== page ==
For the longest time, women have wanted free access to period products across the world. Scotland has now became the first country in the world to make period products like tampons and sanitary pads free for "anyone who needs them."
What does the law say? The new law will make period products free of charge in all public facilities including in schools and universities in Scotland.
The law will make sure that the:
This bill was passed by unanimous 121 votes in favour with 0 against and 0 abstentions.
Why this law? Monica Lennon introduced the bill in 2019 with the aim of tackling "period poverty", which is when some people who need period products struggle to afford them.
According to her, "women, girls, and people who menstruate should never face the indignity of period poverty."
??Women, girls and people who menstruate should never face the indignity of period poverty.— Monica Lennon MSP (@MonicaLennon7) August 14, 2022
??????????????Proud that we are making period dignity for all a reality.
?Free period products have been widely available in communities ahead of the Act taking full legal effect tomorrow. https://t.co/8Kx3o543cZ
Recent data shows that 500 million people around the world lack access to menstrual products and hygiene facilities. And due to Covid-19, rising inflation and the supply breach of sanitary pads due to the Russia-Ukraine War has made period products more difficult to access for people who menstruate. Hence, this step for Scotland comes at a much-needed time and as a relief for women.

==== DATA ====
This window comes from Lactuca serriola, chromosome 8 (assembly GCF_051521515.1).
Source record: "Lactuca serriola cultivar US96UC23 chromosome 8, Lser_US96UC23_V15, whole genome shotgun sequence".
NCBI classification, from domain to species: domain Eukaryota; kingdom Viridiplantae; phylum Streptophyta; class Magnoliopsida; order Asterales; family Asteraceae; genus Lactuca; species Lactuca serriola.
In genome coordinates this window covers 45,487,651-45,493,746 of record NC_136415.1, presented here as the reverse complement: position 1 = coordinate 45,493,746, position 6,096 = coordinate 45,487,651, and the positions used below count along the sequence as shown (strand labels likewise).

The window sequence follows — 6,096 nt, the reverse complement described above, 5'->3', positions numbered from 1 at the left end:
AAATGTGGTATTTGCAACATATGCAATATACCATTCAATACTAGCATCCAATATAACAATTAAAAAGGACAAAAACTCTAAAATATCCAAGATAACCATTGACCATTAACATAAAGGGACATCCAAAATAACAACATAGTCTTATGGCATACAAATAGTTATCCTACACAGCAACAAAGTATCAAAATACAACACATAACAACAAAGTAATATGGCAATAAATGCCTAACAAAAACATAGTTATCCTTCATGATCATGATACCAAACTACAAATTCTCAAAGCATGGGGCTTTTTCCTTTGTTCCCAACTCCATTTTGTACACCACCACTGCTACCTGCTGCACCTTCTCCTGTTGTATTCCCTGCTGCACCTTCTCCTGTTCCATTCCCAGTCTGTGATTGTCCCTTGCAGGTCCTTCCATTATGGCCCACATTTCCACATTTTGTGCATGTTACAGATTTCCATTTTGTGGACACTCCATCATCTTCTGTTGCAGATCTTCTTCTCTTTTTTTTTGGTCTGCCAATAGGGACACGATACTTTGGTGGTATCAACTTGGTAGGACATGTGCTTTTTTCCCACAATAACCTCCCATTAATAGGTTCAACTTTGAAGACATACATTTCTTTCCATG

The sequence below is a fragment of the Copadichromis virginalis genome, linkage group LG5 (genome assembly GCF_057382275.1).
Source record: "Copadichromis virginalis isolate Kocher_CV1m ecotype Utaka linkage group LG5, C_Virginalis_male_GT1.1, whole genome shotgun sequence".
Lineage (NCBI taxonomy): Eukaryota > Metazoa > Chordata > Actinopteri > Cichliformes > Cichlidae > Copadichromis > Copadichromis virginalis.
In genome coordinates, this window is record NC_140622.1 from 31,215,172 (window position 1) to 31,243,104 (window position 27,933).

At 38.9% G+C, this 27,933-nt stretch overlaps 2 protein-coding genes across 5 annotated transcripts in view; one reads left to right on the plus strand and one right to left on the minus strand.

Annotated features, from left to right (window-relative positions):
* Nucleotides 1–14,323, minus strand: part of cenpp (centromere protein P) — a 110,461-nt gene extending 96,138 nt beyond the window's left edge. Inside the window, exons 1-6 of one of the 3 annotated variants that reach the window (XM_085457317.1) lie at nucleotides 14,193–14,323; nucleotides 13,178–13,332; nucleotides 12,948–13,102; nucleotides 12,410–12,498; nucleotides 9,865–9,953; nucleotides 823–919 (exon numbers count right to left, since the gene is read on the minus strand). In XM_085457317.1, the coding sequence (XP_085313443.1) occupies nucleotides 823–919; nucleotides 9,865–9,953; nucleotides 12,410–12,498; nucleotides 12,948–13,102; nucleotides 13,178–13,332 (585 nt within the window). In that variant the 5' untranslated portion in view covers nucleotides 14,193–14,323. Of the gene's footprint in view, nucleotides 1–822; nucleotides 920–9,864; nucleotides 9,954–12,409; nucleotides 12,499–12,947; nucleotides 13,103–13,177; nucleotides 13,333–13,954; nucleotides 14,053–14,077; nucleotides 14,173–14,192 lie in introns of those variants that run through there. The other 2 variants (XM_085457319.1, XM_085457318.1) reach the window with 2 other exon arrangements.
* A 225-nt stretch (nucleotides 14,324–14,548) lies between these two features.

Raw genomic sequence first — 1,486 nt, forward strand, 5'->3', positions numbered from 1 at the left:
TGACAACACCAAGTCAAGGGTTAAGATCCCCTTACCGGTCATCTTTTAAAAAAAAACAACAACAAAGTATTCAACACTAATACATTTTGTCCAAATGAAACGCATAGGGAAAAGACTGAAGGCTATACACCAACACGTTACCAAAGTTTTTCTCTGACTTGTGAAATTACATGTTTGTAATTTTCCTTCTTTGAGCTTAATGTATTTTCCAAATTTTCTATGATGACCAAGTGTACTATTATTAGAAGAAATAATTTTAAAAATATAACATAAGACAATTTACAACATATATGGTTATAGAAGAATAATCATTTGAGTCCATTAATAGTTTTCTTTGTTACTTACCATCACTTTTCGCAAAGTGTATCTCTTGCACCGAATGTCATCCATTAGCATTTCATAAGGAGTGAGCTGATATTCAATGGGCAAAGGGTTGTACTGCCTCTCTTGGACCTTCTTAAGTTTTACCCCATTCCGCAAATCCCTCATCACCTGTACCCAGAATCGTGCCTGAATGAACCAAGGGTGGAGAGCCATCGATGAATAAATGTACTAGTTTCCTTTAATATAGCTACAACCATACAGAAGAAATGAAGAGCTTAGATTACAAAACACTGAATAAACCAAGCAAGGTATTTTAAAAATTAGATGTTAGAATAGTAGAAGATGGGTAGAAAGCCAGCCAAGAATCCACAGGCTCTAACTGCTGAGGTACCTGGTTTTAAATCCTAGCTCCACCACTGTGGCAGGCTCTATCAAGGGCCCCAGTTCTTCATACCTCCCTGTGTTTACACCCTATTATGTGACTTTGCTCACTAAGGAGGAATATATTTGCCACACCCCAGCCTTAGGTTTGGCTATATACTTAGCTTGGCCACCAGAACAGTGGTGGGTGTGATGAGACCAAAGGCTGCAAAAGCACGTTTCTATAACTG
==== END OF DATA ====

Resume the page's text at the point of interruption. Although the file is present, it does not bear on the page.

Period laws in India: Only 18% of Indian women use menstrual hygiene products. A variety of factors contribute to this, such as poverty, a lack of understanding, and social taboos. We don't have any legal infrastructure that allows women in India the right to take menstrual leave.
Government-approved period leaves are only offered in Bihar. State government officials announced in January 1992 that all female employees would receive two consecutive days off every month.
The Menstruation Benefits Bill, 2017 was introduced in Parliament by MP Ninong Ering from Arunachal Pradesh. According to the bill, women working for public and private establishments registered with the central or state governments were entitled to two days of menstrual leave every month, or 24 days in a year. There are, however, some private companies, including Byju's, Zomato and Culture Magazine that provide their female employees with this benefit.
Even though GST for sanitary napkins is nill in India now, other products like tampons and menstrual cups still have to bear the load of GST.
Several organisations in India are working for the benefit of women and providing them with sanitary napkins at an affordable rate, but we still have a long way to go before period products are avaialble to those who need them.